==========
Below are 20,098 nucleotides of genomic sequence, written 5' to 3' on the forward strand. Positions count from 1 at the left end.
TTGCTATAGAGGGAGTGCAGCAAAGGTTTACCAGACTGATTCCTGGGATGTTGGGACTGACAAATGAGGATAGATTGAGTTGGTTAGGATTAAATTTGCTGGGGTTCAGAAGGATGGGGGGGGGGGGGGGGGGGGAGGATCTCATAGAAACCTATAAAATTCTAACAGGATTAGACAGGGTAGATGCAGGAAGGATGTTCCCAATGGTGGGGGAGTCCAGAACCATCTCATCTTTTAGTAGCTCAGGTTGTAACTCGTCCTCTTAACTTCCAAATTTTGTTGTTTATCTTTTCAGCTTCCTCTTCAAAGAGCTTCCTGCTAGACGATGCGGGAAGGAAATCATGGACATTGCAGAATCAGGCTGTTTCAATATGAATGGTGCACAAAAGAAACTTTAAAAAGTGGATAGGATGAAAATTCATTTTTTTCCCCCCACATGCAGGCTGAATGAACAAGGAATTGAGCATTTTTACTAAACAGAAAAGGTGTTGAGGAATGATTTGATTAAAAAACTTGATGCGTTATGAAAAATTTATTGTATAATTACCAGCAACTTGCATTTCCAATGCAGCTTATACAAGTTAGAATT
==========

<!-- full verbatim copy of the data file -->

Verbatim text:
Below are 20,098 nucleotides of genomic sequence, written 5' to 3' on the forward strand. Positions count from 1 at the left end.
TTGCTATAGAGGGAGTGCAGCAAAGGTTTACCAGACTGATTCCTGGGATGTTGGGACTGACAAATGAGGATAGATTGAGTTGGTTAGGATTAAATTTGCTGGGGTTCAGAAGGATGGGGGGGGGGGGGGGGGGGGAGGATCTCATAGAAACCTATAAAATTCTAACAGGATTAGACAGGGTAGATGCAGGAAGGATGTTCCCAATGGTGGGGGAGTCCAGAACCATCTCATCTTTTAGTAGCTCAGGTTGTAACTCGTCCTCTTAACTTCCAAATTTTGTTGTTTATCTTTTCAGCTTCCTCTTCAAAGAGCTTCCTGCTAGACGATGCGGGAAGGAAATCATGGACATTGCAGAATCAGGCTGTTTCAATATGAATGGTGCACAAAAGAAACTTTAAAAAGTGGATAGGATGAAAATTCATTTTTTTCCCCCCACATGCAGGCTGAATGAACAAGGAATTGAGCATTTTTACTAAACAGAAAAGGTGTTGAGGAATGATTTGATTAAAAAACTTGATGCGTTATGAAAAATTTATTGTATAATTACCAGCAACTTGCATTTCCAATGCAGCTTATACAAGTTAGAATT